The Synod's choice: change the marketing campaign or change the product?
Archbishop Mark Coleridge of Brisbane, Australia, who is participating in the Synod of Bishops, expresses an unusual perspective on the meeting on his blog:
Why bother with the time, energy and expense of two Synods and all that’s gone with them if nothing whatsoever is going to change?
Really? Does anything have to change?
Sure, it would be disappointing if, at the end of this long messy process, the world’s Catholic bishops had absolutely nothing to say to the faithful. But a stirring exhortation would work nicely—much better than an ambiguous statement on doctrine.
When the executives of a major corporation go into a weeks-long planning session, shareholders might reasonably expect an exciting new product. But just because the bishops have gathered, that doesn’t mean we need a new dogma!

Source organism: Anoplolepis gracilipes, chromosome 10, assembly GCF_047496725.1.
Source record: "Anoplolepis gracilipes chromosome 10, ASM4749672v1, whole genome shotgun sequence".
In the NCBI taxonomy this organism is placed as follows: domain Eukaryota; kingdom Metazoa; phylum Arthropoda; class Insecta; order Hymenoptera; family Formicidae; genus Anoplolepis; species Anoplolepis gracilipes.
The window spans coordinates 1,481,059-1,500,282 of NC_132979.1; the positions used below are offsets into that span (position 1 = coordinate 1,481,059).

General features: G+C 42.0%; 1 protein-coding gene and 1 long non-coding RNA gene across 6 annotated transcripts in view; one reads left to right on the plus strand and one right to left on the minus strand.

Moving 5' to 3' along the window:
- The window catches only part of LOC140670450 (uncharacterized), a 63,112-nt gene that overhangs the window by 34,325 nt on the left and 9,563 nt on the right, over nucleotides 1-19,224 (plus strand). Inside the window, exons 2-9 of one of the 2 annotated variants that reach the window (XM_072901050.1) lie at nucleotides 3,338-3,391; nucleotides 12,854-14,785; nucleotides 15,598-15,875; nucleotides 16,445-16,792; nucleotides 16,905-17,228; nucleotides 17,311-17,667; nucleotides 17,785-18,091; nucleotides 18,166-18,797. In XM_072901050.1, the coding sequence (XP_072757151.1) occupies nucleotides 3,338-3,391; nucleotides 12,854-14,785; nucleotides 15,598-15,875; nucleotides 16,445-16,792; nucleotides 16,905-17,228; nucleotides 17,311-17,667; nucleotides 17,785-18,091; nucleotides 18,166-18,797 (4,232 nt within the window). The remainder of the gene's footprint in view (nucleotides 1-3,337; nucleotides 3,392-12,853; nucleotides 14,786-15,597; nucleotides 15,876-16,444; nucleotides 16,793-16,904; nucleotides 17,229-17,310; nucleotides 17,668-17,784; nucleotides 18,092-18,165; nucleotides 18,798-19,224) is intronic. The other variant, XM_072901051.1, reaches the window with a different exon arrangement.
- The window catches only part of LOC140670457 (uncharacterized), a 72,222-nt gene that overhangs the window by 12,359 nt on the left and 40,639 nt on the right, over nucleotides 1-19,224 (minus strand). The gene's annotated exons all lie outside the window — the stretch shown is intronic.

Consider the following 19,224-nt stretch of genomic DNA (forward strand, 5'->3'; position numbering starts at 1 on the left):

When the Synod ends we’ll have the same old Gospel, the same Mass, the same Creed. That’s not a bad thing. Even the prelates who are pushing most aggressively for dramatic change at this Synod insist that they do not intend to change any aspect of formal Catholic doctrine.
Sometimes, of course, there’s an obvious need for change. Let’s assume that Archbishop Coleridge intended to suggest that with marriage and family life in crisis, there’s an urgent need for the Church to provide emergency help. On that point, I hope, all Catholics could agree.
But what needs to change? Is a) it the teachings of the Church that are causing the problems? Or b) the way those teachings are (or are not) being conveyed? Or c) the failure of people to understand and accept those teachings? If the problem is b and/or c—as I suspect the vast majority of Synod fathers would agree—then the “change” we need from this Synod does not involve Catholic teaching. We may need a new marketing campaign; we don’t need a new product.
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